Changes applied to standardized testing


Jenna Liu

In the last few months, major testing companies have made significant changes to their standardized exams. With PSAT, SAT and ACT testing dates just around the corner, such modifications may have sizeable implications for the hundreds of students relying on these tests for college applications and scholarships.
Though the new SAT will not launch until spring of 2016, the redesigned PSAT will make its debut in October. A major difference between the upcoming PSAT and those of past years is that there is no longer a guessing penalty. In addition, the number of multiple choice answers has been cut down from five to four.
“Statistically speaking, you have a better chance of being right,” Test preparation coordinator Gwen Struchtemeyer said. “They used to penalize you one-fourth of a point for wrong answers and that’s gone away, so you should definitely guess.”
Struchtemeyer is also the gifted education teacher here, and regularly helps students prepare for standardized tests within her glass-walled room in the atrium. As the long-time ACT/SAT test prep coordinator, she has been carefully studying the revised exams to better assist the kids who come to her for help.
One of these students is senior Megan Potthast, who sat for the revised ACT Sept. 12. The new ACT has some marked modifications, including condensing 40 science questions into 6 sections instead of 7 sections, a characteristic that made its quiet debut on the June ACT test. Potthast said she took the ACT twice before already, and planned on making the September testing date her last. For Potthast, the alterations ACT Inc. made to the science section are a welcome change.
“I think the science section is hard for a lot of students because even if they’re able to read the graphs and interpret the knowledge, the time limit and the questions they ask make it a little confusing,” Potthast said. “So I think it’s beneficial that they changed the science section.”
In addition to the science shake-up, the ACT has also implemented new enhancements to their writing test. Instead of the traditional school-themed position essay, students are now expected to write about a contemporary issue and evaluate three different perspectives in their argumentation.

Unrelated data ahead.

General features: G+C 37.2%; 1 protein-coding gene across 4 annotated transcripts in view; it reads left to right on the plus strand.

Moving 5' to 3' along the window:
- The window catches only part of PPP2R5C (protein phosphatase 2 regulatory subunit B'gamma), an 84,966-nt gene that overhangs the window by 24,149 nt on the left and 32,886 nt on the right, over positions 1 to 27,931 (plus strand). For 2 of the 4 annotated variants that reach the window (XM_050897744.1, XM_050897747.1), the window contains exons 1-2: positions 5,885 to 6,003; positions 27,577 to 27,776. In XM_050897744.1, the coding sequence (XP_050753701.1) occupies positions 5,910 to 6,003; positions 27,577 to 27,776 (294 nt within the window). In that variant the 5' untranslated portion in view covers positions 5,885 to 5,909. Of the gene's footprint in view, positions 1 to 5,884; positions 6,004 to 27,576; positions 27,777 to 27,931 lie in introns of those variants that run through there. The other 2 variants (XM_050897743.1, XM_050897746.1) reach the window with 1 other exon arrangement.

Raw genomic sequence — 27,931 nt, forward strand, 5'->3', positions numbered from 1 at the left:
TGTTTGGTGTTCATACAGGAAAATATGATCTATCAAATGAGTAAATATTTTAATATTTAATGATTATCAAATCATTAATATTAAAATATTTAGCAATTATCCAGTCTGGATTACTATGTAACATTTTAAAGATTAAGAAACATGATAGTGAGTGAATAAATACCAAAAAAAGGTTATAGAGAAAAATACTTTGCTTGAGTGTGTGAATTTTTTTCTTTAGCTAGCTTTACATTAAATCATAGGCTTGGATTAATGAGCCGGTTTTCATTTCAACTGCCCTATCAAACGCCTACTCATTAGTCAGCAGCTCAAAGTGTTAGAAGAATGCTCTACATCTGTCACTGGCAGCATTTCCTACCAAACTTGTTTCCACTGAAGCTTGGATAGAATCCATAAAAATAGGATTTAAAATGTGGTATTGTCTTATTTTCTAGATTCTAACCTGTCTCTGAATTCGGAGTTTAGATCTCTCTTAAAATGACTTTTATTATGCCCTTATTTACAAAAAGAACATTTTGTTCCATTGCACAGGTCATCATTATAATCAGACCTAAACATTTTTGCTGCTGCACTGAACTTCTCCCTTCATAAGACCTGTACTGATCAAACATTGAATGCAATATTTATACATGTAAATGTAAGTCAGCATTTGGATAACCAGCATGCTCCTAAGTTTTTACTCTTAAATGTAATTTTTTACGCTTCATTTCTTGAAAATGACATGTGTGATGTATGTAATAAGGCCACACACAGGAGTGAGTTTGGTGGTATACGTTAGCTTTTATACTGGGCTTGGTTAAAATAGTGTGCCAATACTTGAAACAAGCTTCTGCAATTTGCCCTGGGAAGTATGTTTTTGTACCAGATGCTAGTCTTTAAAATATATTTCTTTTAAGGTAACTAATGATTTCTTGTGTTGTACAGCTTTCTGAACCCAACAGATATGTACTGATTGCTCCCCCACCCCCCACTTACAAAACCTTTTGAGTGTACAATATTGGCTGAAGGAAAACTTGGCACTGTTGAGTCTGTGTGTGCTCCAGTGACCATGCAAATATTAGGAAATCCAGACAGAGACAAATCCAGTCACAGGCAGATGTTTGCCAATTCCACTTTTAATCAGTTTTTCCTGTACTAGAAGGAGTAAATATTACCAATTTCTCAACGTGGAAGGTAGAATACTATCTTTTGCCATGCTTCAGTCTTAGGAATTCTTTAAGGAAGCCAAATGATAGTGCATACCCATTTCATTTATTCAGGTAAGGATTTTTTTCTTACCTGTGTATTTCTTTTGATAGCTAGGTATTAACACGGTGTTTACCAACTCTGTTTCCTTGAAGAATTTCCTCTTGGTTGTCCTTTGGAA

Potthast, who had been working with Struchtemeyer since the start of school on ACT preparation, said she is ambivalent about how the new essay will be structured and scored.
“The writing changeI don’t know if it is necessarily a good change,” Potthast said. “[The writing change] is harder, but I guess it probably also shows more skills that they can evaluate.”
Despite mixed reviews on how the ACT test has changed, ACT Inc. maintains that the test is still relatively the same. Katie Wacker, a public relations specialist with ACT Inc., also said that the slight changes made were all decided with the goal of helping students.
“Compared to the massive redesign of the SAT test by the College Board (an entirely separate organization), the enhancements we have been making to the ACT are minor, but important in terms of providing college and career readiness insights,” Wacker said in an email interview.
Struchtemeyer has a slightly different perspective. As a teacher who works with countless students one-on-one for ACT prep, she sees standardized tests as primarily a money-making venture. They are important in providing a universal gage for college admissions, she said, but are still trying first and foremost to improve their capital, which has impacted how testing companies write their exams.
I think what you see is that the ACT currently has the market share of the testing business. It used to be the opposite, but the ACT has worked its way into schools with the PLAN test and with the common core standards,” Struchtemeyer said. “It is in the PSAT and SAT’s best interests to work their way back into market share, which is why the [SAT] looks more like an ACT to me.”
Despite all the hoopla around the test changes, Potthast has been solely focused on doing what she can to get a good score this time around. With all the studying and practice tests done and gone, all she can do now is wait for scores to be released, which should happen in a matter of days.